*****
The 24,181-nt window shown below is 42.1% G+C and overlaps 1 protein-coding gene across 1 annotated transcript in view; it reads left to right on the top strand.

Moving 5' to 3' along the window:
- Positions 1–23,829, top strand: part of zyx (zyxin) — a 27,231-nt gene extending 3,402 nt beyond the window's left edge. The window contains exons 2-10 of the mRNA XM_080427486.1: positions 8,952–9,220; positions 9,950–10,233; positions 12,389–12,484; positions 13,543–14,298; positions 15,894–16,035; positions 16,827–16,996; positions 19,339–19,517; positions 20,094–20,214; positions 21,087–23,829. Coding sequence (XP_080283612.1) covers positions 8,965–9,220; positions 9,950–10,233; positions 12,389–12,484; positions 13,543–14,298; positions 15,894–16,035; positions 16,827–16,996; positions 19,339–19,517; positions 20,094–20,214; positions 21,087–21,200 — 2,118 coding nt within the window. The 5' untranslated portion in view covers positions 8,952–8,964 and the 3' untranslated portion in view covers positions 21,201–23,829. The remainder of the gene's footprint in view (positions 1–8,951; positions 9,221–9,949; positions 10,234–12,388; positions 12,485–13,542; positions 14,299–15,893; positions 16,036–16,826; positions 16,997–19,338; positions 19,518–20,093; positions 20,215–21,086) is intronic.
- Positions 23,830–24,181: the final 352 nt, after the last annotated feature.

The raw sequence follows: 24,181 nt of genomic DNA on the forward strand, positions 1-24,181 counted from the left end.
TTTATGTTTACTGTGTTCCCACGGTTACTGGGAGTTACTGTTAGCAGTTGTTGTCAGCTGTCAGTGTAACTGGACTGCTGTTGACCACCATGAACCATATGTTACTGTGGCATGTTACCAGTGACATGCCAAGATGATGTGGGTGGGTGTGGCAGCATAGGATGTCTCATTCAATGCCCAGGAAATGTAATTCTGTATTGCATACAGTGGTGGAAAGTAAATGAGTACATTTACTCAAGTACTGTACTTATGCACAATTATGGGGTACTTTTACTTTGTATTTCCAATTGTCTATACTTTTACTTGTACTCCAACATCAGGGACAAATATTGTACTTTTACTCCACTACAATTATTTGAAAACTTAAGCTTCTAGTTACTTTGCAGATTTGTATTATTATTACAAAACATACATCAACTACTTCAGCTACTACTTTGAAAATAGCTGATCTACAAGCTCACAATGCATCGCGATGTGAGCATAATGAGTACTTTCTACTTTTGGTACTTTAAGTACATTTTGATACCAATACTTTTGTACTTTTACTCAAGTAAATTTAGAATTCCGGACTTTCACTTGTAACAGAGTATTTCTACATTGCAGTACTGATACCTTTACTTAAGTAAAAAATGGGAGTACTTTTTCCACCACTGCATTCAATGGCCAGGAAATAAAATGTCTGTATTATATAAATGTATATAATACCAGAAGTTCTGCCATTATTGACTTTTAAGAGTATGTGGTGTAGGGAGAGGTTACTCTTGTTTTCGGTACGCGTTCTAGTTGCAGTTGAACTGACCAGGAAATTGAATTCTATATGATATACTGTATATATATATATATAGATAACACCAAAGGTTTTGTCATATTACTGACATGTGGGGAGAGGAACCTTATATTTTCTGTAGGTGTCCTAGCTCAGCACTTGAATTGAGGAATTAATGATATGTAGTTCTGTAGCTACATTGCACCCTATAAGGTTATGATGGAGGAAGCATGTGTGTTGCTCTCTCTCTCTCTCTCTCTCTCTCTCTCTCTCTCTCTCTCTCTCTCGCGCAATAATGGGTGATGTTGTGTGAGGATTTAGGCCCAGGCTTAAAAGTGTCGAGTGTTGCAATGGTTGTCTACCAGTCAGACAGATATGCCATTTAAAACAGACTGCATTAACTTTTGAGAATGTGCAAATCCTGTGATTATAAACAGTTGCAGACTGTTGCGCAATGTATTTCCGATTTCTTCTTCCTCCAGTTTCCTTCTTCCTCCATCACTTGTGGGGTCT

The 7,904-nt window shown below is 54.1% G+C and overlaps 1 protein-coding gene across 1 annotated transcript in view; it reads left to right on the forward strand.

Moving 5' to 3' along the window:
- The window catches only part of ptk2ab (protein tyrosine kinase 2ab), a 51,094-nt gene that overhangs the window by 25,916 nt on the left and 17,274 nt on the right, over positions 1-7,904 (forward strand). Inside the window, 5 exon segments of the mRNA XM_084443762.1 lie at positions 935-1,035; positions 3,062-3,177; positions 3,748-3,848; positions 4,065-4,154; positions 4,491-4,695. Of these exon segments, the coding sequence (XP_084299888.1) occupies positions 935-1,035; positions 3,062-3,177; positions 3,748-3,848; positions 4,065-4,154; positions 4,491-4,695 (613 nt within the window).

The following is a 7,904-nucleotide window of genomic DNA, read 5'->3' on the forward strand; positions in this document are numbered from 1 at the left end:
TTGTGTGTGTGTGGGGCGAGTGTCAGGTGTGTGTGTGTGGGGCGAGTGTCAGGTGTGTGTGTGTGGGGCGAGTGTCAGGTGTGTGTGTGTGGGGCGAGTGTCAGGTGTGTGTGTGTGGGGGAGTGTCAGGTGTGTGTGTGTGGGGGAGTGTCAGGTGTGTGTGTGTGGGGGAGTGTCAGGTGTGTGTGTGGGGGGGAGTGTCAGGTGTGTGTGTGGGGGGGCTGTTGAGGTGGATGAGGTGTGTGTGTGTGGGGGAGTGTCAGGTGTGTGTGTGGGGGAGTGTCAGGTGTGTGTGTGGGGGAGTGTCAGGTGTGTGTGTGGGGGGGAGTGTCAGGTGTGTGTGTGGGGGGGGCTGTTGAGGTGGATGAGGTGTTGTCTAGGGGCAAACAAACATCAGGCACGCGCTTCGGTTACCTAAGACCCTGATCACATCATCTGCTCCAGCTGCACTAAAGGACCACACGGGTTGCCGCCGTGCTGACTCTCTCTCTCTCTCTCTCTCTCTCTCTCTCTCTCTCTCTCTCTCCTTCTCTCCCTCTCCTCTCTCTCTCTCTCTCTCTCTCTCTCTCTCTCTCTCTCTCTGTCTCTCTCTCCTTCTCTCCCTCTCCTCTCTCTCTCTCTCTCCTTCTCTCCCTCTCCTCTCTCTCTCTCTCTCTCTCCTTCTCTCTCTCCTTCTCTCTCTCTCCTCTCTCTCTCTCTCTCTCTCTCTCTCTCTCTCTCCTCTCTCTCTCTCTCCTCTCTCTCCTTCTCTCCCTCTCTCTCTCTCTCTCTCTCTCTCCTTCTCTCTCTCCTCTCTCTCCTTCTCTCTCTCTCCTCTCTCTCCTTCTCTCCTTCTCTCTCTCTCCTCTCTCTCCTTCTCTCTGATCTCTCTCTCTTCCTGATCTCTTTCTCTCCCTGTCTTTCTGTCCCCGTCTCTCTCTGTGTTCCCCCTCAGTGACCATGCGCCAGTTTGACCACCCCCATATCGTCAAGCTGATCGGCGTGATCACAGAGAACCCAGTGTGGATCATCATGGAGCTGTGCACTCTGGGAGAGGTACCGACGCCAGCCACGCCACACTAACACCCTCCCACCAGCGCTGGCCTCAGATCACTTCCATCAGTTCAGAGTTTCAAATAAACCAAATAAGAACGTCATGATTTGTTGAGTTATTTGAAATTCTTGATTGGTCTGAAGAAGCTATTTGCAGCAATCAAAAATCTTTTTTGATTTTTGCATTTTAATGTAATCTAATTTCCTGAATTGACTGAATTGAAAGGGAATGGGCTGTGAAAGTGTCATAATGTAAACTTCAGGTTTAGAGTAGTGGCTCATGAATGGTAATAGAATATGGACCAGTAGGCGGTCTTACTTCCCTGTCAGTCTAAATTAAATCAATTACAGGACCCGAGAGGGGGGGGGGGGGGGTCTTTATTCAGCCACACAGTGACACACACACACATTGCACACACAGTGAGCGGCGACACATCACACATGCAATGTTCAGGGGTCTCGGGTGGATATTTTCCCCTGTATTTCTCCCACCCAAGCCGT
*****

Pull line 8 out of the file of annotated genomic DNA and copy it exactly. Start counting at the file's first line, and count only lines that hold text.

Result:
Moving 5' to 3' along the window: